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5 Ways Companies Are Working With Freelancers To Safely Produce Video During This Pandemic

Since the Covid-19 outbreak began, Storyhunter has helped our clients and freelancers continue to produce content safely. We are…
5 Ways Companies Are Working With Freelancers To Safely Produce Video During This Pandemic
(Adrian Hartrick)

Since the Covid-19 outbreak began, Storyhunter has helped our clients and freelancers continue to produce content safely. We are publishing our internal guidelines this week with the goal of helping the entire video community navigate these unchartered waters. The pieces below were made by clients and video creators using Storyhunter during the pandemic. Hopefully they can trigger ideas, techniques, and inspiration for how you can continue telling your stories.

Tell Stories From Home

Great Big Story // Freelance Filmmakers: Jeremy Kruis (Philippines), Fred Dufour (China), Jack Davis (Hungary), Alex Gatenby (London), Tim Smith (Spain), Luca Immesi (Italy), David Wardell (Australia), Masoud Soheili (Iran)

Great Big Story wanted to tell a story of the collective human experience of this pandemic for their series Around the World, but they wanted to do it in a safe way. They hired 8 freelance filmmakers in Iran, China, Australia, Italy, Hungary, the Philippines, London and Spain to document their own situations in quarantine. This strategy allowed them to create an 18-minute long documentary about the coronavirus, without a single freelancer leaving their homes. We interviewed Beryl Shereshewsky, the senior producer for this project, and she gave us a look at her mindset for creating video in this new world:

“In this new world that we’re in right now, we should be looking at storytelling in a slightly different way. We’re used to leaving our homes and going and filming other people, but I think we should take another look at what we can do inside. A lot of filmmakers are sitting at home right now with expensive cameras that are just sitting in a box.”

Use Drones, Expertly

Voice of America // Drone Photographer: Aaron Fedor

Aaron Fedor pitched this idea to Voice of America, and he directed, produced and shot it. The video depicts a desolate New York City with drone shots showing barren streets, an empty Grand Central Station and many famous landmarks, usually crowded by locals and tourists. All but two shots of this video were shot with a drone. The rest were done with a steadicam and only one required the shooters to leave their vehicle, and that’s the one of Grand Central Station, where the only people inside were the two freelancers and two police officers. Aaron told us that he anticipates a lot of companies turning to expert drone photographers, and he’s eager to keep working!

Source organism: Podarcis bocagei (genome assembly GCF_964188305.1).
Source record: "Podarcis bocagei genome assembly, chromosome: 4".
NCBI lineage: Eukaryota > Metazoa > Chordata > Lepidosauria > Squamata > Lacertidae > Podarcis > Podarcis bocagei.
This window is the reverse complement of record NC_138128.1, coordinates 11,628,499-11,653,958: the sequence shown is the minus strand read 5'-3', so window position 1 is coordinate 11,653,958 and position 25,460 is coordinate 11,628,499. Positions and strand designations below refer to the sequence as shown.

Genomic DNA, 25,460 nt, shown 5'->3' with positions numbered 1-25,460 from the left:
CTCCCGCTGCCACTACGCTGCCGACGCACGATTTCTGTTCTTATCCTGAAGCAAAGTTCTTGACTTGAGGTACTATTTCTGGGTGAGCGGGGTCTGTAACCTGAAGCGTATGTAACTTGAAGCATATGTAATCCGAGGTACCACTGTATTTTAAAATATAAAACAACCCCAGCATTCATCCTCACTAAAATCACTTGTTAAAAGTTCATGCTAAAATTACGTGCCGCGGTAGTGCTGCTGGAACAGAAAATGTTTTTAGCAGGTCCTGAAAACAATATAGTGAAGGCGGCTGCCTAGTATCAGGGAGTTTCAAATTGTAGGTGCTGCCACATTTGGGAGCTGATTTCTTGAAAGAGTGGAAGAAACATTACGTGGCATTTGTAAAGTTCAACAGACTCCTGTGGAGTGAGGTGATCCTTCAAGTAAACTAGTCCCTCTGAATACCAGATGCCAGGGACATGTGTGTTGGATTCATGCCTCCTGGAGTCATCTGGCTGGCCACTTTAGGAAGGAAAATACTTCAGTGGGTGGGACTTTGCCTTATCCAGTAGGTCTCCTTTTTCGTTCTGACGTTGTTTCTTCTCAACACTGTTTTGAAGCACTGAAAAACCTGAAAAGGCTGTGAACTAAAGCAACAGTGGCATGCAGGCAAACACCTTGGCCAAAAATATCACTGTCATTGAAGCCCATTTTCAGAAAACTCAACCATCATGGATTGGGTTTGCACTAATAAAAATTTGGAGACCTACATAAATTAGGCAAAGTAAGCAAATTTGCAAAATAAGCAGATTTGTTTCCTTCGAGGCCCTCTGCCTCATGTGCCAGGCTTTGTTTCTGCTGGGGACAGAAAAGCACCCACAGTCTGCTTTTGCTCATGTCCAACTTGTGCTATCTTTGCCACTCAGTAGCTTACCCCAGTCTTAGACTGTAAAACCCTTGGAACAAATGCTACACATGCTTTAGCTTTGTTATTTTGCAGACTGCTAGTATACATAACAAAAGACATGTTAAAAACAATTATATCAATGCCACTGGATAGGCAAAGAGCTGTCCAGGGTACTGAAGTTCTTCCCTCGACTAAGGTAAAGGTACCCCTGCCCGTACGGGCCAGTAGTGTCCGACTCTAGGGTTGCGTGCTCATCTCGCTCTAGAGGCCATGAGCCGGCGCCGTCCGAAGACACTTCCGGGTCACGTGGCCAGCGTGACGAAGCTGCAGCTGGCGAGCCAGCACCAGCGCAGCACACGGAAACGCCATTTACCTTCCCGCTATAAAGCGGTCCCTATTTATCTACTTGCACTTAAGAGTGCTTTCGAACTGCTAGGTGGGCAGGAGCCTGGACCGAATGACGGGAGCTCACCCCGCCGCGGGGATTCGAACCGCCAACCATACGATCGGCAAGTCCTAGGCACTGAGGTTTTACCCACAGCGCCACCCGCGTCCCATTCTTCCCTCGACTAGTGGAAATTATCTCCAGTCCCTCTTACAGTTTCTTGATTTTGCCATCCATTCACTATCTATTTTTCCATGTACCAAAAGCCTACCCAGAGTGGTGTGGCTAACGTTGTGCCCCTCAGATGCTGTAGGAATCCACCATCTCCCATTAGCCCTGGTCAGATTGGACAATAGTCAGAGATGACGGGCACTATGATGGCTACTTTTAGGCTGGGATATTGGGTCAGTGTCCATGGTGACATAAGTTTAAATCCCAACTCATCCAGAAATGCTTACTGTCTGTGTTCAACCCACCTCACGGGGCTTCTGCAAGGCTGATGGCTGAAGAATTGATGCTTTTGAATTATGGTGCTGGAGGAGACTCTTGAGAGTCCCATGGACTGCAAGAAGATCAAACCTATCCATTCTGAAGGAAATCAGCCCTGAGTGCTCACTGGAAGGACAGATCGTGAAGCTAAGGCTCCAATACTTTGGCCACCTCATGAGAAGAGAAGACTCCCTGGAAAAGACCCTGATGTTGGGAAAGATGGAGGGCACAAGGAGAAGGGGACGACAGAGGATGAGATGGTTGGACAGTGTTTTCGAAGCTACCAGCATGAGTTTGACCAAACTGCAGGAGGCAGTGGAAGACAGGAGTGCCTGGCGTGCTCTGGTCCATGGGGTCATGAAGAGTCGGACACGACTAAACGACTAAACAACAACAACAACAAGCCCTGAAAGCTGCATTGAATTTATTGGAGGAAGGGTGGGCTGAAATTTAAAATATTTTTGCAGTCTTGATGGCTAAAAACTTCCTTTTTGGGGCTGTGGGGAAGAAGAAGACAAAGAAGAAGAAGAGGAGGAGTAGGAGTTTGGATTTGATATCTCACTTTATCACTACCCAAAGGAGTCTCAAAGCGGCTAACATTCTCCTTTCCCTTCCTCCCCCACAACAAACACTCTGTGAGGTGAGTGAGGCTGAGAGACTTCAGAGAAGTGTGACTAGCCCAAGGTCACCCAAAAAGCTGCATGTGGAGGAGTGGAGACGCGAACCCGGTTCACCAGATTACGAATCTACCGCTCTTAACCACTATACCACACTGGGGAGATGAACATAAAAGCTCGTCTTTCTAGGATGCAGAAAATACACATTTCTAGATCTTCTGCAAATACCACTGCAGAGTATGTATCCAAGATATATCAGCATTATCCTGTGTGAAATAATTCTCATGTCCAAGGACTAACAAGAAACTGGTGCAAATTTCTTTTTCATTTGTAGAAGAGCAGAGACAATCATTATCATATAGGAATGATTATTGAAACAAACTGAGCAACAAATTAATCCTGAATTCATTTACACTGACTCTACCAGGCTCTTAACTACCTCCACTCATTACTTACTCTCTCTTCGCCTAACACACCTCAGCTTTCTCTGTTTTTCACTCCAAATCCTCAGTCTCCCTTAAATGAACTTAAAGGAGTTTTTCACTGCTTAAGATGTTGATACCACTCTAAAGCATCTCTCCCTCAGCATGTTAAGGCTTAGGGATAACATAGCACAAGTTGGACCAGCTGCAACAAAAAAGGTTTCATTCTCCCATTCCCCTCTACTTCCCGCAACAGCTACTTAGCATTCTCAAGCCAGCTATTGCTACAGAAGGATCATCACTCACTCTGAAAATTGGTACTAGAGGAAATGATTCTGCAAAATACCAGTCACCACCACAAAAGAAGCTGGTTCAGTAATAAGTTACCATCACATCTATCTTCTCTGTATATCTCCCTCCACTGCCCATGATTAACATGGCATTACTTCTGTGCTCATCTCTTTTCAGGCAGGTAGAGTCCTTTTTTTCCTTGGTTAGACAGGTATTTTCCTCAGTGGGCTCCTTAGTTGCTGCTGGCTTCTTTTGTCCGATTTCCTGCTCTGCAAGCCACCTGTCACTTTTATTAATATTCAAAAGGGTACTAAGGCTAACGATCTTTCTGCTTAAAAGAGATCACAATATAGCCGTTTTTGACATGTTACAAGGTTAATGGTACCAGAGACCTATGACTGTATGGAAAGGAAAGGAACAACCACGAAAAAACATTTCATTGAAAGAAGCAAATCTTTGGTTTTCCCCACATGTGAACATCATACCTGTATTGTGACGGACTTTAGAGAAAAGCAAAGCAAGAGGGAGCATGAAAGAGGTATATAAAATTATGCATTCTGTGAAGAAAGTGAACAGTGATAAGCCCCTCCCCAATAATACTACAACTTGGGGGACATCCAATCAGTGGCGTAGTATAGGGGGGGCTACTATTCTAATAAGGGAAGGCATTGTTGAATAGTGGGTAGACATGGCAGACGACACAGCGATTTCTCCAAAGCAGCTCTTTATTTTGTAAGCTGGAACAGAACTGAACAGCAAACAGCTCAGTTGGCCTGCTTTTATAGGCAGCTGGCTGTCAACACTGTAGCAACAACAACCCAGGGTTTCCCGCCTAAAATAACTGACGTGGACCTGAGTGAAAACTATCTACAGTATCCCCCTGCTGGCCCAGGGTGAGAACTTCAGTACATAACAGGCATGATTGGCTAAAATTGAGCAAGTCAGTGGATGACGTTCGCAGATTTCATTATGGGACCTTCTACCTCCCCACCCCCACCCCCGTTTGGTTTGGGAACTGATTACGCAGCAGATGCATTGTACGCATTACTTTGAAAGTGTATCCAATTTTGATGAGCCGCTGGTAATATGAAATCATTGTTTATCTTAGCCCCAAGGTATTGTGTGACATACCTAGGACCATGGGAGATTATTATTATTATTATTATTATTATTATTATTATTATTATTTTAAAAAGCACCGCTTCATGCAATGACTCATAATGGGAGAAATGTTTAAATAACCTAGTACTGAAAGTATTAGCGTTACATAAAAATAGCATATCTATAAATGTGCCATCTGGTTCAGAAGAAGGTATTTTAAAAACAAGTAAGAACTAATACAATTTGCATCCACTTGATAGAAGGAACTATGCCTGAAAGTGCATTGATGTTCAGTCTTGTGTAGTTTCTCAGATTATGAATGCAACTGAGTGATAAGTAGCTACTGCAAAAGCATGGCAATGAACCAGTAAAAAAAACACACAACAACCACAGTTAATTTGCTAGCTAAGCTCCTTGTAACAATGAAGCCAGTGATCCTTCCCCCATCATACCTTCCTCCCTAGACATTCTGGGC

New York, Paused
We visit a very different New York - all the landmarks, but so few people. Reporter/Camera/Drone Camera: Aaron Fedor…

Hire Local Field Producers

QuickTake by Bloomberg // Documentary Filmmaker: Peter Bittner

QuickTake was looking to show how some small businesses in Seattle are dealing with the shutdown. Seattle, at one point, was the US epicenter of the crisis, so they passed on some advice on covering the pandemic to freelancer Peter Bittner. Peter has managed to find quite a bit of work on Storyhunter, and is currently working on another piece from QuickTake. He told us that safety is at the front of his mind on every shoot. For this project, Peter wore a mask and gloves, and walked the interview subject through micing themselves up, so that he could socially distance himself. He disinfected the lav mic right before the subject put it on and after he took it off. His precautions continue when he gets home from the shoot. Peter cleans the interior of his car including the steering wheel, gear shift, stereo and anything else that he touches.

Tell The Incredible Stories of Small Businesses

Business Insider // Video Journalist: Scott Elliott

Business Insider had this story about companies changing their business models to help fight the Coronavirus for their Facebook Watch show. They hired video journalist Scott Elliott in Lehigh County, Pennsylvania, to produce this video profile of Eight Oaks Farm Distillery, which halted production of their usual spirits to produce hand sanitizer. The shoot was in the early days of COVID-19, before it progressed to the level of precautions that we take now. Still, he made sure to be socially distant, and since the shoot was about the distillery’s production of hand sanitizer, there were lots of opportunities to use it!

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Hire Animators and Motion Graphics Artists

Bloomberg Industry Group // Motion Graphics Designer: Virginia Gilles

There are some styles of video that can be created without anyone leaving their homes. We saw this in Great Big Story’s video at the top of this list, and here we have an example from Bloomberg Industry Group. They hired Virginia Gilles, an all-star motion graphics artist to create this explainer video for them about the impact the pandemic could have on America’s 2020 election. They used what could be considered the safest way to produce video to explain why voting in 2020 will have to be revolutionized to protect US citizens.

Luckily, video production doesn’t have to be drastically changed in order to do it safely. If we all use common sense, protect ourselves and those we’re working with, and get creative with what we already have in our tool chests, we can continue to create amazing video, and tell inspiring stories over the course of this pandemic.

By Jake Watkins, Head of Stories